Spock Closes $7M in Series A Funding from Clearstone and Opus Capital Ventures

Business Wire December 20, 2006PDF Version | Link to Article

Spock, the World’s Largest People Search Engine, to Use Funding to Expand Team and Infrastructure

MENLO PARK, Calif. — Spock Networks, Inc., the world’s largest people search engine, today announced that the company has received $7 million in a Series A funding round from Clearstone Venture Partners and Opus Capital Ventures. Funds will be used to expand hiring, increase the company’s infrastructure and accelerate product development. The company further announced the election of William Quigley, managing director at Clearstone, Ken Elefant, general partner at Opus Capital Ventures, and Siva Kumar, serial entrepreneur and CEO of the TheFind.com, to its board of directors.

Spock is developing a new kind of search engine that helps users find and discover people. With over one hundred million individuals indexed and millions added every day, Spock is building the largest and most comprehensive people specific search engine. Spock expects to publicly launch in 2007.

“If you look at the top searches at Yahoo or Google today you will find people – Britney Spears, Brad Pitt, Angelina Jolie – always at the top of those lists – clearly demonstrating large user interest in searching for people,” said William Quigley, partner at Clearstone Venture Partners. “Companies like Google and Yahoo mastered web search, Amazon conquered product search, and we believe Spock is well-positioned to deliver a compelling solution for people search,” Quigley said.

“Everyone is curious about what is said about them online. Who hasn’t googled their own name or someone they know?” said Ken Elefant, general partner at Opus Capital Ventures. “We were incredibly impressed with the Spock team with their tremendous experience. We believe they are approaching the challenge of searching for people in a very different and powerful way that will set them apart from the current general market approach to people search.”

“Spock is excited to be working with both Clearstone and Opus Capital Ventures to further advance …

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Spock Beams Up $7 Million

Red_herring Spock Beams Up $7 Million
December 19, 2006 | PDF

By Laurie Sullivan

Hoping to exploit a weakness for Google, Yahoo, and other search engines, Spock Networks is building a service aimed at making it easier to find information about people on the Web.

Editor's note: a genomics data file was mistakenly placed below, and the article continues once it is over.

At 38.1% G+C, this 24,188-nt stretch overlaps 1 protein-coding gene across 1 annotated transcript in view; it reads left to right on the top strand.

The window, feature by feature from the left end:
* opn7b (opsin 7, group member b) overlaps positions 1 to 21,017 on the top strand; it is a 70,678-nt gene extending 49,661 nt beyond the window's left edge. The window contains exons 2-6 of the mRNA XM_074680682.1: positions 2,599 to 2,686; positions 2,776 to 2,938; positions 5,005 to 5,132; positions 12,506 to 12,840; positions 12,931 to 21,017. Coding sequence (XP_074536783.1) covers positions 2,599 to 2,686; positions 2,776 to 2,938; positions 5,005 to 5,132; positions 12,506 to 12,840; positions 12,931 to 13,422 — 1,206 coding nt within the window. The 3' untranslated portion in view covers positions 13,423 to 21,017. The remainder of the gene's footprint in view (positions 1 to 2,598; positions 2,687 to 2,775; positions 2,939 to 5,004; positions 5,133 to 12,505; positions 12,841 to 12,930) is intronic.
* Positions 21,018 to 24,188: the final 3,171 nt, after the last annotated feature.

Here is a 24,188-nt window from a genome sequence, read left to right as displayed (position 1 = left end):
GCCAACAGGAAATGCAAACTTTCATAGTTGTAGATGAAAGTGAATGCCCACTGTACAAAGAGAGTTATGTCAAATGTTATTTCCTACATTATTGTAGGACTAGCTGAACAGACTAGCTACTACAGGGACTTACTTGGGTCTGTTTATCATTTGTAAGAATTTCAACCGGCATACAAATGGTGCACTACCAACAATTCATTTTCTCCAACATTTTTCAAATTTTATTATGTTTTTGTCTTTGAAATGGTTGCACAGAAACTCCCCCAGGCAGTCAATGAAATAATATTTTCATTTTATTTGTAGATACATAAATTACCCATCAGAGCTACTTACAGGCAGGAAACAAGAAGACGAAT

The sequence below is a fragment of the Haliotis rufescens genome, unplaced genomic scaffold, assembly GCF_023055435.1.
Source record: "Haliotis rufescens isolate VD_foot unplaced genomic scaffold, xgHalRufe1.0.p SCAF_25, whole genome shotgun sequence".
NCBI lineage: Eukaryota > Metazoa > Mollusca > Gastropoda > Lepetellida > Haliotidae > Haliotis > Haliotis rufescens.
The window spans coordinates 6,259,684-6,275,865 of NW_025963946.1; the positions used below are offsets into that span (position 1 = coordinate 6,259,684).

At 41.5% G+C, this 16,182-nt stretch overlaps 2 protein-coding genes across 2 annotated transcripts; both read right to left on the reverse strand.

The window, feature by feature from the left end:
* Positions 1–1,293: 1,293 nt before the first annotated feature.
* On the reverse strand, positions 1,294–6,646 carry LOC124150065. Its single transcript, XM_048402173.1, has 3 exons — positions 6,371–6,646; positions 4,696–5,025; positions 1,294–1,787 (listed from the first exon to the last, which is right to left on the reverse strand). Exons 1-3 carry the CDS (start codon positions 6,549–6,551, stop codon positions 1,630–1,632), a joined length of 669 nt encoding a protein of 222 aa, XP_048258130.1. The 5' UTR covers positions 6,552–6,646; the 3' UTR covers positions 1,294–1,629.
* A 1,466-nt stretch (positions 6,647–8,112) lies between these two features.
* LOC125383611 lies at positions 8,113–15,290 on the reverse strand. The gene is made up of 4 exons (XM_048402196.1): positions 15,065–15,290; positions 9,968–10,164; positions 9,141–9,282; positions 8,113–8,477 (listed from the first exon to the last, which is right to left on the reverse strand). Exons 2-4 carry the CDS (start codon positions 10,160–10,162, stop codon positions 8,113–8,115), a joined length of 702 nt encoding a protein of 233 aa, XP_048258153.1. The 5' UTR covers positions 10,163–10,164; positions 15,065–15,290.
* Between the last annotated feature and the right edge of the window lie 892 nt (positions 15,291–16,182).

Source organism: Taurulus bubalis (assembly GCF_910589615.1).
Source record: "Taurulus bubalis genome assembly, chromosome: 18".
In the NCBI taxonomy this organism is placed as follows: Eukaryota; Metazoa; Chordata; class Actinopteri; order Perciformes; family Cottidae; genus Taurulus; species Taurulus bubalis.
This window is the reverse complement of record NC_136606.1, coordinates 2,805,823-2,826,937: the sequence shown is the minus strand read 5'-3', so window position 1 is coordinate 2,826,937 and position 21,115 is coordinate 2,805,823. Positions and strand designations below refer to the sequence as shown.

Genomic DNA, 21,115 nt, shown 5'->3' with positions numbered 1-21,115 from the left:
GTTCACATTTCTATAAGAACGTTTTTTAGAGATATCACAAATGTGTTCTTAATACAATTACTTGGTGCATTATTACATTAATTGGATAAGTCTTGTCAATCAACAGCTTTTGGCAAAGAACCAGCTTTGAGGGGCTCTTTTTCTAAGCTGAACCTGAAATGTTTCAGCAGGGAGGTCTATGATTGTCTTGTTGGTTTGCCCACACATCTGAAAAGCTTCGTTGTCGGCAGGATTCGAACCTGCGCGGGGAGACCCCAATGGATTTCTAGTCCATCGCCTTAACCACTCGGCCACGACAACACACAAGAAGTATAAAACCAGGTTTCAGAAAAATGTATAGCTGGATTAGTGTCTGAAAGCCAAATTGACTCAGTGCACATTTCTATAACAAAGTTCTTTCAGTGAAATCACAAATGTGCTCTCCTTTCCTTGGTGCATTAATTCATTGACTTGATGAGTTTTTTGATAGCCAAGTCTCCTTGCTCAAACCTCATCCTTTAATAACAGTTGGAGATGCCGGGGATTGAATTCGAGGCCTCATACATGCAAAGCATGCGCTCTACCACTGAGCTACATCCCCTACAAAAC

Spock Networks

The 15-person Menlo Park, California, startup said Wednesday that it had raised $7 million in its first round of funding from Clearstone Venture Partners and Opus Capital Ventures.

Menlo Park, California

While the startup will face tough competition from giants such as Google and Yahoo, Spock’s backers say searching for people is something the big search engines just don’t do well.

“A big chunk of the major web sites are about finding people, but there isn’t a good way to get specific information about the person, said Ken Elefant, general partner atMenlo Park, Calif., Opus Capital. “Type in ‘Ken Elefant’”—on Google or Yahoo and you’ll get about 50 different websites describing places where I spoke or the Opus Capital website, but you don’t get information about me as a person,” he said.

Menlo Park, Calif.

Spock Networks CEO Jaideep Singh said he hopes to address the problem by indexing information across the Web and making sense of all the data collected. The biggest challenge is handling very large datasets. When the site launches in the first half of 2007, it will have “tens of billions of data records,” with hundreds of algorithm variables determining the data’s relevance, he said.

Advertising will eventually support the site, Mr. Singh said.

Spock Networks is part of a wave of niche search engines looking to find a way to go beyond what Google or Yahoo can do (see “What Google Can’t Do”).

What Google Can’t Do

Co-founders Singh, 39, and Jay Bhatti, 33, met at the Wharton School of theUniversity of Pennsylvania in 2000. Both set on becoming entrepreneurs. The two reconnected earlier this year, hashed out some company details on the phone, quit their day jobs, and by April began focusing on starting Spock Networks.


Singh worked as a venture capitalist at Clearstone and at WindRiver. Bhatti’s background includes consulting, having spent time at Accenture, Deloitte and Microsoft. Also a key member of the team, Jeff Winner, vice president of engineering, comes from Friendster, eGroups and Netscape.

Earlier this year, Mr. Singh and Mr. Bhatti convinced Clearstone to incubate Spock Networks while they built a team focused on consumer search technology. Shortly after, the company built a prototype. “Now we’re looking for problem solvers,” Mr. Singh said. “These are engineers who understand search, information retrieval and server technologies.”

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